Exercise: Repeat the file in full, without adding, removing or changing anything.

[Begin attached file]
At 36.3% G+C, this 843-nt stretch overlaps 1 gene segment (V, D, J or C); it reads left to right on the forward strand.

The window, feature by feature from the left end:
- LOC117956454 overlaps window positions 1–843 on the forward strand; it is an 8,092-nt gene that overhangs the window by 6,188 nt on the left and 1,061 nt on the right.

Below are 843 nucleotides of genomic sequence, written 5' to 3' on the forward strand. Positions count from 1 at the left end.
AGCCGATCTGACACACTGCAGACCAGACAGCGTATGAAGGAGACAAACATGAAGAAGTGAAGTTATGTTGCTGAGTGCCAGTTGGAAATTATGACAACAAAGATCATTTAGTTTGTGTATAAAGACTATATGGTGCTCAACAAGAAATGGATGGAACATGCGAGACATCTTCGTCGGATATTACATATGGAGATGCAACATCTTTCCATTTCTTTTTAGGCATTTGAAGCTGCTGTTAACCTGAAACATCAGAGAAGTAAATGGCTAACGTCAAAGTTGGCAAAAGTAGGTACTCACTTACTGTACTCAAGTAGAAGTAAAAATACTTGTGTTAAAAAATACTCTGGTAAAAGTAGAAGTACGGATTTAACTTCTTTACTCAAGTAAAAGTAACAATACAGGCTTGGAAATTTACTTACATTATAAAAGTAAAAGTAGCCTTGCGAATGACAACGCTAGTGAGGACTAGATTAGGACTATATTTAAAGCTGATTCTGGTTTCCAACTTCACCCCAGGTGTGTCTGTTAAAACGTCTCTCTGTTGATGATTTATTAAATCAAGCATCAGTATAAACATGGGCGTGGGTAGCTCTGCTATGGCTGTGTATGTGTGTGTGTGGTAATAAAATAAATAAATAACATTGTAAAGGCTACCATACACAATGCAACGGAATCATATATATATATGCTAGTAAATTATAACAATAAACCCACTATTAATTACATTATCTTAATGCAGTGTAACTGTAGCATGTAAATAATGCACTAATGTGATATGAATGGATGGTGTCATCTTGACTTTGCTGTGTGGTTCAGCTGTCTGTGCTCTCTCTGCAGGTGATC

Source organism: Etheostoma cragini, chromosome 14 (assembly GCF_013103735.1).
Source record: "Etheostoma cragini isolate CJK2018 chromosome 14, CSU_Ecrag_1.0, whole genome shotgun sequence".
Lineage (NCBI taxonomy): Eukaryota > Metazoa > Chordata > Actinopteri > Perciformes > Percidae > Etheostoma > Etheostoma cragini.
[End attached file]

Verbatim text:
At 36.3% G+C, this 843-nt stretch overlaps 1 gene segment (V, D, J or C); it reads left to right on the forward strand.

The window, feature by feature from the left end:
- LOC117956454 overlaps window positions 1–843 on the forward strand; it is an 8,092-nt gene that overhangs the window by 6,188 nt on the left and 1,061 nt on the right.

Below are 843 nucleotides of genomic sequence, written 5' to 3' on the forward strand. Positions count from 1 at the left end.
AGCCGATCTGACACACTGCAGACCAGACAGCGTATGAAGGAGACAAACATGAAGAAGTGAAGTTATGTTGCTGAGTGCCAGTTGGAAATTATGACAACAAAGATCATTTAGTTTGTGTATAAAGACTATATGGTGCTCAACAAGAAATGGATGGAACATGCGAGACATCTTCGTCGGATATTACATATGGAGATGCAACATCTTTCCATTTCTTTTTAGGCATTTGAAGCTGCTGTTAACCTGAAACATCAGAGAAGTAAATGGCTAACGTCAAAGTTGGCAAAAGTAGGTACTCACTTACTGTACTCAAGTAGAAGTAAAAATACTTGTGTTAAAAAATACTCTGGTAAAAGTAGAAGTACGGATTTAACTTCTTTACTCAAGTAAAAGTAACAATACAGGCTTGGAAATTTACTTACATTATAAAAGTAAAAGTAGCCTTGCGAATGACAACGCTAGTGAGGACTAGATTAGGACTATATTTAAAGCTGATTCTGGTTTCCAACTTCACCCCAGGTGTGTCTGTTAAAACGTCTCTCTGTTGATGATTTATTAAATCAAGCATCAGTATAAACATGGGCGTGGGTAGCTCTGCTATGGCTGTGTATGTGTGTGTGTGGTAATAAAATAAATAAATAACATTGTAAAGGCTACCATACACAATGCAACGGAATCATATATATATATGCTAGTAAATTATAACAATAAACCCACTATTAATTACATTATCTTAATGCAGTGTAACTGTAGCATGTAAATAATGCACTAATGTGATATGAATGGATGGTGTCATCTTGACTTTGCTGTGTGGTTCAGCTGTCTGTGCTCTCTCTGCAGGTGATC

Source organism: Etheostoma cragini, chromosome 14 (assembly GCF_013103735.1).
Source record: "Etheostoma cragini isolate CJK2018 chromosome 14, CSU_Ecrag_1.0, whole genome shotgun sequence".
Lineage (NCBI taxonomy): Eukaryota > Metazoa > Chordata > Actinopteri > Perciformes > Percidae > Etheostoma > Etheostoma cragini.